Warren Buffett: The Rest of the Story

The announcement sounded routine: Warren Buffett’s Berkshire Hathaway offered last week to purchase a Texas utility, Oncor, for $9 billion. Berkshire would also assume Oncor’s debt, so the deal has a value of about $18 billion.*

But the interesting story is not this announcement. The interesting story is what has occurred over the past 10 years, leading up to this. This is where the real investment lessons are.

In 2007, three of the biggest and seemingly smartest financial firms purchased Oncor’s predecessor firm, TXU, for $45 billion.

Goldman Sachs’ private equity arm, along with KKR and TPG (huge private equity firms) bought TXU in October 2007. TXU, the energy firm, relied on coal-fired plants to produce its electric power. The investment firms based this huge transaction on their prediction that natural gas prices would rise. The investment firms predicted that as natural gas prices rose, TXU would have a competitive advantage over other power companies.

At the time of the 2007 purchase by these top private equity firms, this $45 billion deal was the largest leveraged buyout (LBO) on record. The 3 firms invested $8 billion of their own money and they borrowed the remainder from others, by issuing bonds. It was reported that in 2007, after the leveraged buyout, the renamed Energy Future Holdings had more than $40 billion in debt.

Enter Warren Buffett….in late 2007. Berkshire Hathaway purchased $2.1 billion of these Energy Future Holdings bonds that were needed to finance the TXU leveraged buyout. The bonds were called “high-yielding,” which means they were risky and below investment grade. Buffett must have agreed with the investment thesis that natural gas prices would increase.

Some of Wall Street’s best and brightest were very wrong. In 2007, natural gas prices were around $7-8 per BTU (British Thermal Unit). After a brief spike upward in 2007-08, the price of natural gas has plummeted ever since. Natural gas has traded in a range of $2-$5 per BTU from 2008 to today.

Due to the significant decrease in natural gas prices, Energy Future Holdings struggled financially and was unable to handle its huge debt burden. By April 2013, KKR, TPG and Goldman Sachs had written down the value of their $8 billion investment to zero (a 100% loss).

In 2013, Berkshire sold its $2.1 billion of bonds at a loss of $873 million (a 41.6% loss). In one of his annual shareholder letters before 2013, Buffett wrote that he had “totally miscalculated the gain/loss probabilities when I purchased the bonds.”*

Energy Future filed for bankruptcy protection in 2014. It was the biggest bankruptcy of a private equity-backed company since the 2007-2009 financial crisis.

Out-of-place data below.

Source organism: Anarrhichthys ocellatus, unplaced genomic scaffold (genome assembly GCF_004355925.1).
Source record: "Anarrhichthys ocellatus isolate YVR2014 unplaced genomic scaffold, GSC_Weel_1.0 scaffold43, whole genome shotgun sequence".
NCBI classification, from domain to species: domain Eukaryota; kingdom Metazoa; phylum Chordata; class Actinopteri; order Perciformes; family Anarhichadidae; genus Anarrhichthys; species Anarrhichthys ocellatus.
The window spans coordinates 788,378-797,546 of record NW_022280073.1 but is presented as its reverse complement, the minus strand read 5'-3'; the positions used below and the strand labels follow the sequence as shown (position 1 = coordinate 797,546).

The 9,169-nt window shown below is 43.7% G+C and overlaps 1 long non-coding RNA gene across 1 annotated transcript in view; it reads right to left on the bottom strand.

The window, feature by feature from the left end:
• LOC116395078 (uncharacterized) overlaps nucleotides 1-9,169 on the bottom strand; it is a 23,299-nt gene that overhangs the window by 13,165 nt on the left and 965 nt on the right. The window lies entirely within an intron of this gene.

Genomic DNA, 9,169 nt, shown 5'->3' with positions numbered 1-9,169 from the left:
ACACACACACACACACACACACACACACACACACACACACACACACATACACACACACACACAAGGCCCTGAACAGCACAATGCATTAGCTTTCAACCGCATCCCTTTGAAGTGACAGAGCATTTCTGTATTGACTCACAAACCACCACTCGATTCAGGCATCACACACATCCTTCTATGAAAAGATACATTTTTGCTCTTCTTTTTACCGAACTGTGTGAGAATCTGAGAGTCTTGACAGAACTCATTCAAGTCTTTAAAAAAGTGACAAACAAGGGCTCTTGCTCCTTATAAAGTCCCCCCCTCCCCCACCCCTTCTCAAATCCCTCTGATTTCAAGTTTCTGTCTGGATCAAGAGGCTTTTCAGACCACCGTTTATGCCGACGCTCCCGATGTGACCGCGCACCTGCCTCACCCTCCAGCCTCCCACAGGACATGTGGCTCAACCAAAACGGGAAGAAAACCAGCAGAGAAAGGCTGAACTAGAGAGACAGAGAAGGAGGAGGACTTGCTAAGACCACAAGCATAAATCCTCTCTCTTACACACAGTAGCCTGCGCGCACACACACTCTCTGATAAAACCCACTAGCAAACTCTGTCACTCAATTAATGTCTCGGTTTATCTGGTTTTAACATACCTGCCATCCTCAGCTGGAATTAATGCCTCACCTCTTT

In 2007, Energy Future was valued at $45 billion.

Berkshire is offering approximately $18 billion for Energy Future’s remaining operating unit, Oncor. It is unclear whether Berkshire’s offer will be successful, as it requires regulatory and creditor approvals and another entity may submit a competing offer.

So what is the learning? What are the lessons from this experience?

  • Making a prediction about the direction of something like the price of natural gas (or oil, gold or an individual stock) can be very costly, if you are wrong.
    • This is why we do not rely on making predictions as the basis of our investment strategy.
    • Not making predictions may seem counter-intuitive,  especially if you are new to our firm, but we focus on things which we control. As we cannot accurately and consistently predict the future, we do not attempt to base our investment recommendations on predictions.
  • We do not recommend purchasing high-yielding “junk” bonds.
    • Berkshire Hathaway is a huge conglomerate and can afford to lose huge sums of money. They are fine and survived, despite the huge bond losses from these junk bonds. o Berkshire Hathaway is a huge conglomerate and can afford to lose huge sums of money. They are fine and survived, despite the huge bond losses from these junk bonds.
    • We purchase investment-grade corporate bonds in certain industries on behalf of our clients, as we feel the risk/benefit is worthwhile, versus only government bonds or CDs, for most clients.
    • We would not have purchased these types of junk bonds, as the risk-reward is inadequate. The higher interest rates may seem appealing, but the underlying risk of the company’s ability to repay the bond is the primary objective.
    • Our primary concern when purchasing bonds on behalf of our clients is that there should be a very good expectation of getting the bond principal repaid. Risk will always exist, but junk bonds have a much higher rate of default, so buying them is not worth the risk.

A few weeks ago, I wrote a blog post about a book titled The American Spirit by historian David McCullough. He emphasized over and over throughout his brilliant collection of speeches the importance of reading, understanding history and learning the lessons from history. He said you never know where your reading and research will take you and what you will learn.

When I read last week that Buffett and Berkshire was offering to purchase this utility, I had no idea that Buffett had previously lost almost a billion dollars related to the same entity. I did further research and learned about the background of this company. This further reinforced the strength and rational of many of our investment principles.

I hope that my extensive reading about all kinds of topics is of great benefit to our clients, in all kinds of ways.

*Source: WSJ, “Warren Buffett’s Oncor Play Shows Berkshire’s Energy Ambitions,” July 7, 2017
Other sources available upon request.

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